Personally I only have so much I can do. To develop an online site is one thing, to update it is another. Where is the tradeoff of pride in the ability to say, yes we developed, designed and update the content all in house, look how great we are. V Look at what we talked with X developer in what we wanted our site to look like, isn’t it cool?
    My internet-add has kicked in, but I would really love to be a part of a convergent student media. All the pieces are there, just someone needs to draw up the puzzle and put it together.

  10. Melissa says:

    After reading about the “Hyper-Local Hero” and his philosophy, I find myself in agreeance with Mr. Curley about our local newspapers and all the possibilities and opportunities they have by being online. By “mastering the obvious,” really emphasizing what makes a town, a city, or a county what it really is (one example Curley mentioned, “Twain in Hannibal”) helps to begin bridging the gap between print and online. “On the bottomless Web, there’s always room for more detail, more depth.” After reflecting on Curley’s thoughts, I get excited about what could happen if this philosophy was put into play in Rome, but more specifically, Berry College. By putting more online about what really affects us, what is happening right here at home, we are more interested and want to see and know more. As Berry College students and current residents of Rome, we could see some of the plays our basketball players use or take surveys about issues that matter to us that we have just read about in the paper. By emphasizing what really makes where we live unique on the internet, helps to engage us and helps us find what interests us (sports, the fine arts, history, etc…). If a newspaper really utilizes their online opportunities and “masters the obvious,” a more interested group of readers is likely to be created as well as readers that simply care more about where they live and what is going on there.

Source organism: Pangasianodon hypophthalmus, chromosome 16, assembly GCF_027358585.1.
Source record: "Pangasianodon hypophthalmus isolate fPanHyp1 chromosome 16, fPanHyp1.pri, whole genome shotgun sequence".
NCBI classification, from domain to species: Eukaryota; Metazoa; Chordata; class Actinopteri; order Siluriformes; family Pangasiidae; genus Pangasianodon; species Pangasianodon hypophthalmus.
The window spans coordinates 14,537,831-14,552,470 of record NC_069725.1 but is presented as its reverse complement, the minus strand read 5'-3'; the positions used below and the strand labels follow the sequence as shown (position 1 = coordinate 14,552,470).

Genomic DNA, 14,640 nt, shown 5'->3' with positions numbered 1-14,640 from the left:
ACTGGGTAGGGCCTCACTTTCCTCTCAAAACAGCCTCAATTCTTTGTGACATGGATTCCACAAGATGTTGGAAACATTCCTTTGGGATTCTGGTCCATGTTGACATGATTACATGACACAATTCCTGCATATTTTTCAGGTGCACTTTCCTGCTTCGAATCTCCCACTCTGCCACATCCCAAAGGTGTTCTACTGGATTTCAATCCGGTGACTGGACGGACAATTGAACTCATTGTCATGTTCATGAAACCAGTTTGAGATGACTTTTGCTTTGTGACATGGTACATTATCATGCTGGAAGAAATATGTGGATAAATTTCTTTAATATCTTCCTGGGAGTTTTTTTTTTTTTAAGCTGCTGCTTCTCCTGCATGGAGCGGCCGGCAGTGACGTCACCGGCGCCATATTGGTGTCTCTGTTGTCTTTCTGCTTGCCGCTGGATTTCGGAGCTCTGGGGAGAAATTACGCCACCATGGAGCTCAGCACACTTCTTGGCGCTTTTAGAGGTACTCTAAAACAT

11. […] Which brings me to Tricia’s warning, that perhaps there IS such thing as overkill. Too much content in too many places can confuse, and confusion results in the loss of readers. Agreed. This dramatizes a point from earlier in the course, that navigation isn’t a feature of a Web site, it IS the Web site. So both Tricia and Rob are correct. There is no such thing as overkill, provided it is organized and arrayed in meaningful, easily navigable ways. Excellent point, and I think Tricia for it. […]

  12. […] Audrey and Rachel each provide examples of newspapers with Web sites that are focusing on local fare. Rachel points out how difficult it is with painfully finite resources to do quality hyperlocal journalism when there are so many other demands on these small staffs’ time. She points to News Publishing Co.’s site in her hometown, http://www.dadesentinel.com, which carries only the top stories from that week’s paper. That’s sad, and think of how much better Curley’s Naples market has it than the Sentinel’s readership. […]

  13. Deryck Hodge says:

    I just discovered your blog here. Nice work!

    I’m lead programmer on Rob’s team at WPNI (and was also with him in Naples) and would like to comment on a couple of things and share some extra insight.

    Concerning this post’s inclusion of a social networking component — Rob (and our team) very much believe in this, too. Usually, Rob speaks of this as news as a dialog versus news as a monologue, but really, he’s just referring to the social, communal aspects of the news site for the community. We have lots of this built into our sites, from user profiles that track commenting and related interests to myspace-like peer networks. We’ll be doing even more of this with future projects. Stay tuned! :-)

    And regarding the concerns here about how to manage the relationship of local coverage to national news, it’s not that difficult a thing to do. Just thing of the difference like this… Take something like 9/11, the Washington Post, New York Times, CNN, etc. are covering the event itself, and the hyper-local paper would cover the event in the context of the community, i.e. “how is this big thing affecting everyone where I live?” There’s no way not to cover the event itself, but the way you cover it is different. Since Rob speaks in exclamation points, lots of people assume it’s an either/or thing, but I don’t think that’s the case.